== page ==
With their Bar Block, which sits atop an island (below), Henrybuilt offers sculptural ways to keep a cook’s most essential tools right within reach. Beautiful wooden drawers and cubbies slide in to stash knives, cutting boards, and everyday dinner essentials.
A beautifully designed kitchen island sink, like the raw brass number from Texas Lightsmiths that author Sara Dickerman selected for her Seattle kitchen, functions like a bit of burnished jewelry in the room.
Built-in cooktops, such as the induction and gas ranges in this Marin County kitchen designed by Henrybuilt (below), allow cooks to face their audience. Got lofty ceilings? Consider adding a sculptural element with a high-end hood.
Atlanta-based designer and architect Ili Hidalgo-Nilsson loves a kitchen that uses an island to emphasize gathering: “Our hope is that the trend will be going back to the kitchen table in the middle of the room—in the middle of great smells and sounds of the family kitchen. It’s so rooted in our history.”
An Island Is Born—The 200-year making of the kitchen island
In traditional European households of some means, there is usually a large worktable in front of the hearth or (in the late 19th century) a cast-iron stove. For these upper-income homes, kitchens are behind closed doors, and servants do the cooking.
A factory-inspired interest in efficiency sweeps American homes. The freestanding Hoosier cabinet, first manufactured in 1898, incorporates storage space and a pull-out work surface.
The Frankfurt Kitchen, designed for public housing homes by German architect Grete Schütte-Lihotzky, takes kitchen efficiency to new heights with elements like pull-out garbage bins in the cabinets and flour drawers made of oak to resist mealworms.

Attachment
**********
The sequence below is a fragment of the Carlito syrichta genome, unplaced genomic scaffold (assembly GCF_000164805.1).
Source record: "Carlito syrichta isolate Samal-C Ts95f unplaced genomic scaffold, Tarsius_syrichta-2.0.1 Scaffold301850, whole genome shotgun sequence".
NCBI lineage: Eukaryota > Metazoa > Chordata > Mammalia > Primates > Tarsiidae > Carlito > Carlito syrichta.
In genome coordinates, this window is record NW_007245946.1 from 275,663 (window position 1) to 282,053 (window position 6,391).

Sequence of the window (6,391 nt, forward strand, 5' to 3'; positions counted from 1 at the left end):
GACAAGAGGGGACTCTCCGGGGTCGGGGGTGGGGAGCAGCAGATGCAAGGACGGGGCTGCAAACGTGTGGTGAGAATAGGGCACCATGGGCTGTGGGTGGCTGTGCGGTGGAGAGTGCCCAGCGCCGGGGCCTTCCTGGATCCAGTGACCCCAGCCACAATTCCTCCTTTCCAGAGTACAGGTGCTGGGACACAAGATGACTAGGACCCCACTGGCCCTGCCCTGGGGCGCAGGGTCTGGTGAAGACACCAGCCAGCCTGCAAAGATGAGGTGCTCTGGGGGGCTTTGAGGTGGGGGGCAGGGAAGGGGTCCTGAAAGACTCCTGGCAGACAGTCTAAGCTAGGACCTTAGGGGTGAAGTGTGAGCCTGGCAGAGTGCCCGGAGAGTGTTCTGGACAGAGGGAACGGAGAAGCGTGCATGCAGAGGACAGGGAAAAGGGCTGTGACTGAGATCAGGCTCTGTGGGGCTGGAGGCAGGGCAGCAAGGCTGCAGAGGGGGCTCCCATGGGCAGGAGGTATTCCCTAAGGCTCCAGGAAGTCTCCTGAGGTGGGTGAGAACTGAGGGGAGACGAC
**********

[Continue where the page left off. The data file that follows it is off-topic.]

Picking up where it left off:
Frank Lloyd Wright designs a kitchen for Nancy Willey, a Minnesota client who asks for a kitchen that would let her stay in touch with guests as she prepared dinner. A pass-through window hinted at the open kitchens that would follow.
The kitchen moves to the center of the home. In 1949, Marcel Breuer builds a model modern home in the garden at the Museum of Modern Art, with kitchen counters that open to the rest of the house,“controlling all activities.”
Open-plan kitchens with modern appliances become more commonplace, with islands attached to fitted cabinets at pass-throughs and peninsulas. Designers play with unusual jet-age shapes and candy-colored finishes.
Julia Child’s The French Chef popularizes the notion of cook-as-entertainer, introducing the idea that a cook could stand at the range and talk with her guests, the freestanding kitchen counter serving as both workstation and stage.
Countercultural, communitarian, and DIY sensibilities are reflected in more open displays of cooking tools, along with more open floor plans. Kitchen islands begin to proliferate, along with jungle-y canopies of house plants and dangling pot racks.
When Food Network premiers its all-day programming, fascination with professional cooking soars. American kitchens become more professionalized, with restaurant-style ranges, stainless cookware, and ventilation.
Maximalist islands pack in every kitchen function—sinks, dishwashers, ranges, and drawer-style refrigerators.
Large islands with few functions other than as a workspace and place to gather (in other words, a table) return.